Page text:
How Ruling On WiFi Snooping Means Security Researchers May Face Criminal Liability
from the not-a-good-thing dept
Over at the EFF, Hanni Fakhoury explains how this ruling could be a disaster for security researchers:
If you're a security researcher in the Ninth Circuit (which covers most of the West Coast) who wants to capture unencrypted Wi-Fi packets as part of your research, you better call a lawyer first (and we can help you with that). The Wiretap Act imposes both civil and serious criminal penalties for violations and there is a real risk that researchers who intentionally capture payload data transmitted over unencrypted Wi-Fi—even if they don't read the actual communications —may be found in violation of the law. Given the concerns about over-criminalization and overcharging, prosecutors now have another felony charge in their arsenal.There's a fairly big risk here that this interpretation of the law is going to create tremendous chilling effects on research.
Of course, there is a flip side. In theory, this might also mean that police can't scoop up WiFi signals either:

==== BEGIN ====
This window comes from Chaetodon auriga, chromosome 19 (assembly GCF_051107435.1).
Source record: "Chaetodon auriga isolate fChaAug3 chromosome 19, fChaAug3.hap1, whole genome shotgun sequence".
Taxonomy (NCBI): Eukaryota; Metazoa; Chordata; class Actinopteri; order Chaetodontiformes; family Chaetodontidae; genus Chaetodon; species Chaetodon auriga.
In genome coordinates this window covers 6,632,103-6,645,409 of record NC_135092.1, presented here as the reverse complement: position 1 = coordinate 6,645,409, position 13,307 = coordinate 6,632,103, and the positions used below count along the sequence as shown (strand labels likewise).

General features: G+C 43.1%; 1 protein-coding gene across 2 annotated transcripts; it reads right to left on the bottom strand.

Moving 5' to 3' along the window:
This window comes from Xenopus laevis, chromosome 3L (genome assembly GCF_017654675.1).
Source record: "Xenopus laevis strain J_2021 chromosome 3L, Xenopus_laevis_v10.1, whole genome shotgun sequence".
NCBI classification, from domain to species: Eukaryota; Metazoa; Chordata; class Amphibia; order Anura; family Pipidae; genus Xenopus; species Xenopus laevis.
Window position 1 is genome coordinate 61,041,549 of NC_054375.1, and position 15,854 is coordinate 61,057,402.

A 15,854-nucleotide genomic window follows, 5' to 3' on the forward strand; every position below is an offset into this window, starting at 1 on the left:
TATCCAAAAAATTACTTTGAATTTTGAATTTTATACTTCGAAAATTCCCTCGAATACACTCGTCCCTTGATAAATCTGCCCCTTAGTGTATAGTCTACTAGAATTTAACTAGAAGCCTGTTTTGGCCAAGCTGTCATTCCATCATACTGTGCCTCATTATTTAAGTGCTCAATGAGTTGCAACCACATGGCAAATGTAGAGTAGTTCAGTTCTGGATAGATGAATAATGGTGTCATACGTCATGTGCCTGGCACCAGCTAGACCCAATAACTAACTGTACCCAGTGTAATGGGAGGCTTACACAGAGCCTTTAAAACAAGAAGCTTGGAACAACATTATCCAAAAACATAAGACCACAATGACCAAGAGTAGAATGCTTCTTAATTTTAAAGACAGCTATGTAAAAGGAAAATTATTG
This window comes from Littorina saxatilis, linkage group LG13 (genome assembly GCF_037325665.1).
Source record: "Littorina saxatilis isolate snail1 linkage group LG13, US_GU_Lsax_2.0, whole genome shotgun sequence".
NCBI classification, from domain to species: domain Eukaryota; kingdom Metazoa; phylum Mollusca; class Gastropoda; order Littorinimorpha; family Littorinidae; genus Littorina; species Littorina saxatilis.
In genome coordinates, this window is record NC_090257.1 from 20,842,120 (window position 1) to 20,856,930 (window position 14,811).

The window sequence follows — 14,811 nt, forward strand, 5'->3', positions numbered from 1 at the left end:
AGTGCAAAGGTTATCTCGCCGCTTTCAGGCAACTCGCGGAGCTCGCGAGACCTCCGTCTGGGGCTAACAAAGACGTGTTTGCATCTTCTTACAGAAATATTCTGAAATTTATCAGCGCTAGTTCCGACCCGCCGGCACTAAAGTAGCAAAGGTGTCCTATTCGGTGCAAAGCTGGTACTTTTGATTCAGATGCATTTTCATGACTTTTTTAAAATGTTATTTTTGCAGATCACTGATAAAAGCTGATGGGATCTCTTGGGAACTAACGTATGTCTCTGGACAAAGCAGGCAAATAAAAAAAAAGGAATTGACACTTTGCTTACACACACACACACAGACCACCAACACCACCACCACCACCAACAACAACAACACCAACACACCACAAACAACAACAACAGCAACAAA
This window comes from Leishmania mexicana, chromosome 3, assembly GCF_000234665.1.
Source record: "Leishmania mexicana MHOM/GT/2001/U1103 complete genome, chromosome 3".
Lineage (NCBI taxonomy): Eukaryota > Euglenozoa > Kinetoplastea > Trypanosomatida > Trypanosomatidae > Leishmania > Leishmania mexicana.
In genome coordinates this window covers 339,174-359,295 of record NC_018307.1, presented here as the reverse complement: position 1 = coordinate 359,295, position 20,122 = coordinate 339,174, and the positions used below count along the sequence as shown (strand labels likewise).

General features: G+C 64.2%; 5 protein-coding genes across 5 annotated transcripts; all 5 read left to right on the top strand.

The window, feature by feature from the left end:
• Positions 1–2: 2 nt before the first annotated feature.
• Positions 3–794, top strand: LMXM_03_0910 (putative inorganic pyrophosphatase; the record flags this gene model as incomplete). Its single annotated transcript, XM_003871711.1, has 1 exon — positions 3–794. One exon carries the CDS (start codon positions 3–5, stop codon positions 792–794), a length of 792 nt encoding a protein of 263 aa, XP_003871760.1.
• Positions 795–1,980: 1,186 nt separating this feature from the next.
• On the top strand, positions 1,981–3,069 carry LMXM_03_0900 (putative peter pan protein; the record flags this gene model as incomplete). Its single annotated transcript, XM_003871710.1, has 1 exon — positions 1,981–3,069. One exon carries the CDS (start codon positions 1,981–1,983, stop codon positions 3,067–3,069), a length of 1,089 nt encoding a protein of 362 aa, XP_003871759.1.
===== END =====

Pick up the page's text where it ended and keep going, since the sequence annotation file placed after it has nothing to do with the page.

On the other hand, the decision also provides a strong argument that the feds and other law enforcement agencies that want to spy on data transmitted over unencrypted Wi-Fi will need to get a wiretap order to do so. We've seen the government use a device called a "moocherhunter" without a search warrant to read Wi-Fi signals to figure out who's connecting to a particular wireless router. This decision suggests that to the extent the government uses a device like this (or even a "stingray" to the extent it can capture Wi-Fi signals) to capture payload data —even if just to determine a person's location—they'll need a wiretap order to do so. That's good news since wiretap orders are harder to get than a search warrant.Still we've seen courts give much greater leverage to law enforcement scooping up communications, so this benefit might not actually be real. The risk and the chilling effects to security researchers, however, is very real. Having seen how often security researchers have been threatened and/or arrested for their research, giving law enforcement another bogus thing to use against them is a huge problem.